Such vows are to be condemned because they fail to supply the virtues people expect from them and render impossible other virtues, like generosity, compassion, and help. Furthermore, a vow of poverty in itself is open to other dangers – pride, self-righteousness, idleness, mendicancy – and does not put to death the seed of sin within us, but at most supplies sin with a different form of manifestation (393).

A vow of poverty keeps wealth and possessions as the central, gravitating force of our lives. It is the same poison by a different flavor.

What then should we do? Is there any hope? Yes, and Bavinck gave us a hint where it can be found:

The basic rule is, property must be used for the purpose for which God created it; thus, not merely for alleviating want but also for making life more pleasant. God also created flowers and gave gold, silver, and ivory their glitter and glamor. Yet excess must be avoided as well, by thanking God for his gift. Gratitude and intemperance cannot go together (391).

When we practice gratitude for all that we have – for all that we experience and enjoy – we rightly situate ourselves as creatures subject to Divine benevolence. Ours is a life dependent on the Creator for every good gift (James 1:17). Such gratitude teaches us that our possessions are not our own but belong to God. Gratitude frees us from the vices that enslave us and opens us to the possibility of generosity.

As our hearts become open to the mercy and kindness of God, we no longer look to our wealth, possessions, or time to be our all in all. Generosity becomes the antidote to our greed, as we are restored into the image and likeness of God (Eph. 4:24).

Such practicing of generosity releases our hearts to be like that of our Savior, who was generous to the end of all his resources, even his own life, for our sakes! “You know the generous grace of our Lord Jesus Christ. Though he was rich, yet for your sakes he became poor, so that by his poverty he could make you rich” (2 Corinthians 8:9). Generous love produces generous people.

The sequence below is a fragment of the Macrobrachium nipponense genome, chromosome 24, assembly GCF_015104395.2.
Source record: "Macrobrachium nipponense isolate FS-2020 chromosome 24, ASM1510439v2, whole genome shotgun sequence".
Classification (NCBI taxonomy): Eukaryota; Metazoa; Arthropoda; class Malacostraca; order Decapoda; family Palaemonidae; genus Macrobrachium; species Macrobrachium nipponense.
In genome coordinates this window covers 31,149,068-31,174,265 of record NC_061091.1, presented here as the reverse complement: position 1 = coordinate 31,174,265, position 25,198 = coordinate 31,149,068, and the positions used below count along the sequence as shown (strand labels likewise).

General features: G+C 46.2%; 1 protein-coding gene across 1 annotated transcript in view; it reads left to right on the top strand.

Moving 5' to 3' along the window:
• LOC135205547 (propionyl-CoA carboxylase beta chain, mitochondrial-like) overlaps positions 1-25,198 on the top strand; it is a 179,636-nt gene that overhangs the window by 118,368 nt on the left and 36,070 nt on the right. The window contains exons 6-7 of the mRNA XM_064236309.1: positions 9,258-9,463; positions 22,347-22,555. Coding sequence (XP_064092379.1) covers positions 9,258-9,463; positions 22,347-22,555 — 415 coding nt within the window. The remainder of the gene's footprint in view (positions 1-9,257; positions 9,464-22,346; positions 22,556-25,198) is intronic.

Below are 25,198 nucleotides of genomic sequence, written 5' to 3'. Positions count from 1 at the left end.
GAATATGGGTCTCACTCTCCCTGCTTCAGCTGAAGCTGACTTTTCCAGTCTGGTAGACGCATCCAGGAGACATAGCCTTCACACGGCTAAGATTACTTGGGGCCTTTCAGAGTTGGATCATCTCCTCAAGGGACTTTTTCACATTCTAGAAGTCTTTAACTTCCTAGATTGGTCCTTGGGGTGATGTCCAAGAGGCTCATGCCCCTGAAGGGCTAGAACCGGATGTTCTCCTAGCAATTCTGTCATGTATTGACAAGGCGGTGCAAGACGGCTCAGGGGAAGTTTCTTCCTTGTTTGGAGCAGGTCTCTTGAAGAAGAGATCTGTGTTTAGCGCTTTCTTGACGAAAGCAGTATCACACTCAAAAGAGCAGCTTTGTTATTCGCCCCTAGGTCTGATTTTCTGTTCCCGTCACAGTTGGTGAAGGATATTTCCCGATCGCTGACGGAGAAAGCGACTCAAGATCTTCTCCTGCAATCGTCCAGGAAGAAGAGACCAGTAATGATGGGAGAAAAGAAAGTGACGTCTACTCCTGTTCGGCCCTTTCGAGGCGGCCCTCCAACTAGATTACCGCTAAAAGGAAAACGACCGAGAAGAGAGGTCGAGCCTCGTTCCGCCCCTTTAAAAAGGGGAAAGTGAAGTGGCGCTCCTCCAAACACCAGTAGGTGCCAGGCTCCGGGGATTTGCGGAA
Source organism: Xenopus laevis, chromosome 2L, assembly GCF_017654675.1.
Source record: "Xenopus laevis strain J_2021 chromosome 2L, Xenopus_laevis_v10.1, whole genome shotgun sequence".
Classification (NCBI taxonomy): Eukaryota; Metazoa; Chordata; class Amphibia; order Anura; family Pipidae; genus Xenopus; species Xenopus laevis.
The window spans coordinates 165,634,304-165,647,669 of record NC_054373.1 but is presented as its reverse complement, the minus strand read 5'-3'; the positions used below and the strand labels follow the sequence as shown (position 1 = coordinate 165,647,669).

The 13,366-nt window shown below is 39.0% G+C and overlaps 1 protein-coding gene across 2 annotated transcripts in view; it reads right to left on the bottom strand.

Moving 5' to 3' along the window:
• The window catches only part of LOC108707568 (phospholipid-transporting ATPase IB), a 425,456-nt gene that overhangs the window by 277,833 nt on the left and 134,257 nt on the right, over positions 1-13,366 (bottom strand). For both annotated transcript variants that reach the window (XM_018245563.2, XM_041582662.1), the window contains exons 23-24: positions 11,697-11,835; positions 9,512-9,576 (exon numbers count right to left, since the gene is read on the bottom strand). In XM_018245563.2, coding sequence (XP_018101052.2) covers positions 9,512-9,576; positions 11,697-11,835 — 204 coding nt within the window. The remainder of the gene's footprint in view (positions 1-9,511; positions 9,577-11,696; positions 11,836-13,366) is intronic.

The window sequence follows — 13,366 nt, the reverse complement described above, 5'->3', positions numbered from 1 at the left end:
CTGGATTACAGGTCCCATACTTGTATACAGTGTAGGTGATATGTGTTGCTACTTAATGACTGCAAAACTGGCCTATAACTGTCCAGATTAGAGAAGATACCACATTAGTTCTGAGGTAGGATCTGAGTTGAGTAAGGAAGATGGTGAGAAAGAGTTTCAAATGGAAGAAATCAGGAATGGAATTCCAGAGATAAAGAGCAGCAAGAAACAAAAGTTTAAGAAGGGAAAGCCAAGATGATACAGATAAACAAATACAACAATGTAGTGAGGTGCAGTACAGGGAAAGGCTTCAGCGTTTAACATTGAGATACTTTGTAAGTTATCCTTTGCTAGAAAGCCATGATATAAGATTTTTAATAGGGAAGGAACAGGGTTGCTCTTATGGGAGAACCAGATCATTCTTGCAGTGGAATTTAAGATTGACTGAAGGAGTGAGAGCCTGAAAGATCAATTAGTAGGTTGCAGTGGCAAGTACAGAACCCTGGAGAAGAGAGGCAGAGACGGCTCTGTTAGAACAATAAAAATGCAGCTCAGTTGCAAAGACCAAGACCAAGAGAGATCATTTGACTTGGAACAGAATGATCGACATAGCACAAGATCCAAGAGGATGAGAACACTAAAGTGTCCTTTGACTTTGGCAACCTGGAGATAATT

Our hearts are sick, but Jesus has given us the cure. Will you take it?

Jesus, our hearts are darkened by greed. We are given to all kinds of vice and fail to practice the virtues of love which most demonstrate your loving kindness. Forgive us and renew our hearts with gratitude leading to generosity. Free us from our bondage into a life of service to God and neighbor. Heal our communities through the witness of generous Christians who testify to a life that is to come, a world of love and compassion.

Questions for reflection:

  1. Think about a time where your greed really showed itself. What was the situation? Did your greed surprise you? What does that moment teach you about your own heart and inclinations to different vices – lying, pride, fraud, etc.?
  2. What would it look like for you to practice gratitude three times each day? Examples: Prayer, conversation with others, intentional refocusing of your time/resources, etc.
  3. Dream for a moment about what your local community would look like if Christians practiced intentional, counter-cultural generosity. Is such a thing even possible?
  4. How does Jesus want to free and heal you of your greed, right now, in this moment?